The Guide is intended for three audiences: First, students of foresight training programs and courses around the world, to help them as they move into their careers. Second, professionals in any industry who want to know what modern foresight is and how to better use it in their organizations. Third, anyone who wants to get more earnest or serious about their relationship with the future. You may have been flirting with future for years, but eventually there’s a time to settle down, engage with it, and finally, commit to a serious lifelong relationship.

Foresight and the Human Condition

Today is a very exciting time for foresight work—never has human society been more complex and fast-paced, and never have we had as many tools and opportunities available to greatly improve our lives, our teams, our organizations, and our world. We have many problems and threats to manage as well, of course. Moreover, as our technical abilities have grown, the age-old threats and hardships of our natural environment have receded in severity, while new problems, ones we have created for ourselves, have taken center stage.

We’ve been a fantastically successful species. Some say too successful, as measured by our total numbers and by our intended and unintentional impacts on the world. For example, we now live in a geological epoch of our own making, called the Anthropocene, an era of human-made climate change. The Anthropocene began roughly 8,000 years ago. At that time only 10 million of us lived on Earth, yet we apparently managed to burn one-fifth of Earth’s ice-free land in that era for forest clearing and hunting.

As we’ll see, today’s humans are vastly less violent and unforesighted than in generations past. While the trend is not always obvious on the scale of our own lives, when we look at humanity over the long term, it is very clear that we are co-creating an ever better world. Today we alter our biosphere in far more ways than we did in the prehistoric era, but with far less climate impact per individual, and far more and faster-increasing regulation and tracking of our biospheric behaviors.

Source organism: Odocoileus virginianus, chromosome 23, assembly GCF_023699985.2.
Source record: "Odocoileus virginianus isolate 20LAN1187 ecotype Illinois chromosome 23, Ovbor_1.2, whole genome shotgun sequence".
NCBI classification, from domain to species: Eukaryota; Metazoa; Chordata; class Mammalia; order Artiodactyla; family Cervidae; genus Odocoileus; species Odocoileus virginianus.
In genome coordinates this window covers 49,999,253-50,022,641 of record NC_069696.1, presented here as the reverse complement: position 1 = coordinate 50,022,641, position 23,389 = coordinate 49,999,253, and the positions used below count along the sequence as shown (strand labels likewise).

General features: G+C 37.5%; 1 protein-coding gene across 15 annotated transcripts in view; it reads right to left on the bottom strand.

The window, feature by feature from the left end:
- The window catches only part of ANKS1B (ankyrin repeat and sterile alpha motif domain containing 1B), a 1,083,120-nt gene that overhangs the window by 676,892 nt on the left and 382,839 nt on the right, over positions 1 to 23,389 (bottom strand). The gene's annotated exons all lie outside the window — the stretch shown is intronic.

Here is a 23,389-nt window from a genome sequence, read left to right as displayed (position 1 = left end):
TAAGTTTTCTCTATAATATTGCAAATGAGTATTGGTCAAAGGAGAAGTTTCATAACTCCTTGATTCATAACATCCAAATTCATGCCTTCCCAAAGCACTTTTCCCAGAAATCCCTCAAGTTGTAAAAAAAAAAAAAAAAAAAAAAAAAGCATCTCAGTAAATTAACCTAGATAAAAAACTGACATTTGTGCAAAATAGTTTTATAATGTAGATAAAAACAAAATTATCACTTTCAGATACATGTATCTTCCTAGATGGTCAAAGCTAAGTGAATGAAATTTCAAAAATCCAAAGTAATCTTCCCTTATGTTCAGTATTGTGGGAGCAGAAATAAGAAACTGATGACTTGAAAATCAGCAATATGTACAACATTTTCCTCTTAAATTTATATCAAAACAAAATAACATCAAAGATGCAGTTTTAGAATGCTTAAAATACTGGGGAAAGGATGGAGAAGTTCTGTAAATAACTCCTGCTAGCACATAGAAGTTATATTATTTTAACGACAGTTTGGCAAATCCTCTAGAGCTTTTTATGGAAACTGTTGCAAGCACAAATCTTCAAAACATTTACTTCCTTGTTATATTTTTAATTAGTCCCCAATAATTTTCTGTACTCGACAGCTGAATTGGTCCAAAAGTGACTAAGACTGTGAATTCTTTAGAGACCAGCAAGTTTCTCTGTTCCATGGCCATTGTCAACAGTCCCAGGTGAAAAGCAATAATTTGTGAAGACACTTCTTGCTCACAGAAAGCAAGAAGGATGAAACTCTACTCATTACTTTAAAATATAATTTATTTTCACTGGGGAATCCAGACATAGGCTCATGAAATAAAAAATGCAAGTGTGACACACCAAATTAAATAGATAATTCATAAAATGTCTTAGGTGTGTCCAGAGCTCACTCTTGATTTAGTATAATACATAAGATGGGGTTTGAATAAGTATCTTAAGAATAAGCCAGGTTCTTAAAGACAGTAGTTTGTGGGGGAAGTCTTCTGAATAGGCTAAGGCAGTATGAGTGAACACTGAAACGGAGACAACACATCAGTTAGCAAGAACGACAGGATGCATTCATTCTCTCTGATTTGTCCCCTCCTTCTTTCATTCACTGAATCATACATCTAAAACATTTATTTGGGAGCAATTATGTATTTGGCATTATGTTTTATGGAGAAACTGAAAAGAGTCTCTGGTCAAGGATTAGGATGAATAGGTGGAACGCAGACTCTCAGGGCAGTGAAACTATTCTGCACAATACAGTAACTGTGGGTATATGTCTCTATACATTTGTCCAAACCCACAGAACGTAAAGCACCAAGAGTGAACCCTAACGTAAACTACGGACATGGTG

That’s not to say all our biospheric trends are going in the right direction. Many still aren’t, and we often take two steps backward for every four steps forward in our personal and collective searches for better futures. Today we 7.6 billion human beings and our tens of billions of domesticated animals make up 97% of the carbon mass of all terrestrial mammals. In a vast unplanned experiment, we’ve turned our continents into carbon monocultures, based entirely on us. WWF’s Living Planet Report (2014) estimates that we’ve reduced vertebrate wildlife populations (mammals, birds, reptiles, amphibians, and fish) roughly fifty percent in just the last 40 years (1970-2010). Freshwater populations are down even farther in this period (80% loss), as we’ve grabbed up, polluted, and introduced more successful “invasive species” into all the easy-access freshwater.